Plants & Farm StoriesJun 11, 2024

Interview with Sayaka Lean: Host of Oregon Pollinator Conservation Day

At Herb Pharm, we cherish the pollinators that help us grow our beautiful herbs, and love helping people learn more about them. Over the last four summers, we’ve hosted a free educational event on our farm called Oregon Pollinator Conservation Day. This event is hosted by Sayaka Lean, a Master Gardener and the Garden Education Coordinator at Herb Pharm.

Learn more about how Sayaka got involved with organizations like The Oregon Bee Project, discover how this event came together, and get the details for our 5th annual event happening this summer.

Sayaka Lean: Garden
    Education Coordinator at Herb Pharm

1. Tell us more about this event you’re hosting.

Herb Pharm is hosting the 5th annual Oregon Pollinator Conservation Day at Herb Pharm on July 6th, 9 a.m. – 1 p.m. PST. This event is about our local diversity of native bees and Monarch butterflies. Speakers will educate participants on insect biology, habitat needs, and local conservation. Participants will also visit a field of herbs buzzing with bees, fluttering with butterflies, and explore the Herb Pharm Botanical Garden. This event is free, with a suggested $10 donation.

2. Can you tell us more about your work with the Oregon Bee Project cataloging bee species?

My journey started to involve the Oregon Bee Project in 2017. This citizen scientists-based native bee survey is now a part of OSU extension service's Master Melittologist program. Over the years of their effort, there are new discoveries of bees and they assume that nearly 700 species of bees exist just in Oregon. Part of their mission is to create and maintain a comprehensive publicly accessible inventory of the state's native bees and their plant-host preferences. They also educate Oregonians on the state's bee biodiversity.

3. Why are pollinators so important?

The simple truth is that we can't live without pollinators! It is an essential ecological survival function. Without pollinators, the human race and all of Earth’s terrestrial ecosystems would not survive. Around three-quarters (75%) of the different crops we grow for food depend on pollinators to some extent. According to the U.S. Department of Agriculture, in the United States alone, pollination of agricultural crops is valued at 10 billion dollars annually.1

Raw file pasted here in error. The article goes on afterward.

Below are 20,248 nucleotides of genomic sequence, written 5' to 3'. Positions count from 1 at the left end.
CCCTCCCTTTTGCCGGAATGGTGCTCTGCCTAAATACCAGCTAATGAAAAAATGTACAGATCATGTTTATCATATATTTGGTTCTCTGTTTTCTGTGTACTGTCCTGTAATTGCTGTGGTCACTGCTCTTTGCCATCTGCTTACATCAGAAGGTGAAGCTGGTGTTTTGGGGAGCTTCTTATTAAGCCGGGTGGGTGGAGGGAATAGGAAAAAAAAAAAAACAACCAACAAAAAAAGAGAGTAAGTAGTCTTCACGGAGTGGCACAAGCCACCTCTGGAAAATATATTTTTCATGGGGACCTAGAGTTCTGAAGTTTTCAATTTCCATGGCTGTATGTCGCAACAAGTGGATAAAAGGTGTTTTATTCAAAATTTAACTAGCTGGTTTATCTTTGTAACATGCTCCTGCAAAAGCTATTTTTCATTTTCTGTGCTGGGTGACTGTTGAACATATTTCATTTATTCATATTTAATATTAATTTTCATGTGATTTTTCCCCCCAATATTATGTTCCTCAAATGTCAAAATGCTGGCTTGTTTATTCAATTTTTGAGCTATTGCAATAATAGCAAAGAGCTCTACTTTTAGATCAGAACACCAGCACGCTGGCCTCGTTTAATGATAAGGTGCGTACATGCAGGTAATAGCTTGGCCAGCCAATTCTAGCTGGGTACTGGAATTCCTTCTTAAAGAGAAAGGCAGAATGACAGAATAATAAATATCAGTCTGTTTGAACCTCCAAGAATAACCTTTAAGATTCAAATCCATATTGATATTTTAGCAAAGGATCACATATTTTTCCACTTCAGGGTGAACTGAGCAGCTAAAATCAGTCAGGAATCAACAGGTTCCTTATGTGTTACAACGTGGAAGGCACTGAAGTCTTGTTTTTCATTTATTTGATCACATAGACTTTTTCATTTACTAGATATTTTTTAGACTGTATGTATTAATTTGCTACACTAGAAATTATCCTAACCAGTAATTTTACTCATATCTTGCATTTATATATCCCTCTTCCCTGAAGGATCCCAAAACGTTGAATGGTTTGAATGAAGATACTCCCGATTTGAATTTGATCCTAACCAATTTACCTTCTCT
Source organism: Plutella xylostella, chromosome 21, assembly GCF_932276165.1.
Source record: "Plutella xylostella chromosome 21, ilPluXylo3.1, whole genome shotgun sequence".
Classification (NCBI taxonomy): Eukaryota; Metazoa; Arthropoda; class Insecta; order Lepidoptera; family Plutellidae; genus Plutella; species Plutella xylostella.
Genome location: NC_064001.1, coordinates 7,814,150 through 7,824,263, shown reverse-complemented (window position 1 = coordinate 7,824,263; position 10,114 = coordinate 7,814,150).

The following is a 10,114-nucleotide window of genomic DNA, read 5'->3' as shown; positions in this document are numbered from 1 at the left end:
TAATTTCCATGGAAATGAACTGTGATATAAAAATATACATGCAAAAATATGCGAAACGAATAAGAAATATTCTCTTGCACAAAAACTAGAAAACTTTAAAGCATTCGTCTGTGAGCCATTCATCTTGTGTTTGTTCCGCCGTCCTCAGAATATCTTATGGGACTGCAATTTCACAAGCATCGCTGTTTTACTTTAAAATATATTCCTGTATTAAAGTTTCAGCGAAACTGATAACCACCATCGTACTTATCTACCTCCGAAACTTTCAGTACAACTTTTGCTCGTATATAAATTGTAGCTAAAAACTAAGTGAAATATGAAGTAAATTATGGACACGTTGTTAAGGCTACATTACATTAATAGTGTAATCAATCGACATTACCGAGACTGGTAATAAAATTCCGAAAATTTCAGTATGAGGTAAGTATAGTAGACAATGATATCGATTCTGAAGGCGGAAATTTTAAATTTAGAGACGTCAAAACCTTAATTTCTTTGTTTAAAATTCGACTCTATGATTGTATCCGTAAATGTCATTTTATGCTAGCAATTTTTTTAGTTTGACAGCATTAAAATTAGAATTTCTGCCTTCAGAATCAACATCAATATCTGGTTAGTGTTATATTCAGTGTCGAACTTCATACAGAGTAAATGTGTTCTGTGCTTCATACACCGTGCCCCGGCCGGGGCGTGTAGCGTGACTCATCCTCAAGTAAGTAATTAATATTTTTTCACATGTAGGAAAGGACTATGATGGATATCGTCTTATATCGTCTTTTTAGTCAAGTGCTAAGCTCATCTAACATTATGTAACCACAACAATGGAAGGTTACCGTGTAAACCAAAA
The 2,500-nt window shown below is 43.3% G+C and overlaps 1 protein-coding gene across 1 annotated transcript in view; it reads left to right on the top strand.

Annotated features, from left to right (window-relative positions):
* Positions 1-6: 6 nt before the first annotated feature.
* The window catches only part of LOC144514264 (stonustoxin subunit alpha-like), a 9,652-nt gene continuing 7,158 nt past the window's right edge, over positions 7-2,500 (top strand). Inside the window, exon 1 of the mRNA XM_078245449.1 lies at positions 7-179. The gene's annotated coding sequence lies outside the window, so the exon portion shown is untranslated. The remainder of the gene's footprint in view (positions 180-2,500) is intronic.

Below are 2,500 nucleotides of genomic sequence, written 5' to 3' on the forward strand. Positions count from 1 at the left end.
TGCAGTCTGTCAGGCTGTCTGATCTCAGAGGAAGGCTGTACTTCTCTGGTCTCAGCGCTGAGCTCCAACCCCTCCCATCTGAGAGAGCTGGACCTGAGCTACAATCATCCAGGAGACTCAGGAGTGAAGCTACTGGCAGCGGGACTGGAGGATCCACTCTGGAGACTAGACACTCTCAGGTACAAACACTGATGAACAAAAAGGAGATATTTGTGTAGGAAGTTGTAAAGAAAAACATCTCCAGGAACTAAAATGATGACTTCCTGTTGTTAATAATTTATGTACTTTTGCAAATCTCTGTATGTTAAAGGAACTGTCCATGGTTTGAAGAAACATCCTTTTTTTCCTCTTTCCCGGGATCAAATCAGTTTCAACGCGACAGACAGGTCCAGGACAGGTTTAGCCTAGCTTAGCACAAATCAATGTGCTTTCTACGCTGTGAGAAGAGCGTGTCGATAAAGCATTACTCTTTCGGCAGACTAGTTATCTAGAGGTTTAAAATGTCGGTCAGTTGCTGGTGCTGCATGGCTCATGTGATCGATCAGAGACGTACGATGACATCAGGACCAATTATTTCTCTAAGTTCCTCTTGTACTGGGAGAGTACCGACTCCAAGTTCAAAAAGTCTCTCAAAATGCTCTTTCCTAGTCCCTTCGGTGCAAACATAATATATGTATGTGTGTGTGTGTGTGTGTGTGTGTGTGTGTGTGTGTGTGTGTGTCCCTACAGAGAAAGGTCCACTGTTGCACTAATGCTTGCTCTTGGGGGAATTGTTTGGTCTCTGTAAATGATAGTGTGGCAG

4. Do you have a favorite pollinator?

I love them all, but especially one of the indigenous native bees called squash bees Peponapis pruinosa. Unlike honeybees, squash bees only collect pollen in the genus Cucurbita, which includes Winter Squash, Zucchini, and Gourds. Squash bees have existed for over 10,000 years in Central Mexico. Since Squash was domesticated by the Native Americans in the U.S., the squash bees traveled West. Squash bees were cited in Oregon for the first time in 2016. Since then, we have discovered Squash bees right here at the Herb Pharm farm. If you grow Squash at home, you might see these beautiful and useful squash bees, which have a rich natural history.

Take a Closer Look

See what the event looked like last year and get a glimpse of both our Regenerative Organic Certified® farms and our Botanical Education Garden – perfect for a day of learning.

Learn More & Join the Fun

If you’re in the southern Oregon area, join us for this in-person event on our Regenerative Organic Certified® farms. You can register for the event here. If you’re not in the area or can’t make the event, there are still a lot of ways you can learn about pollinators! Check out the Learning Center from the Pollinator Partnership (the creators of Pollinator Week) or explore the many educational pieces offered by The Oregon Bee Project.

Event Details:

Oregon Pollinator Conservation Day

When: July 6th, 9 a.m. – 1 p.m. PST

Location: Herb Pharm – Williams, Oregon


[1] Why is pollination important? US Forest Service. Accessed May 20, 2024.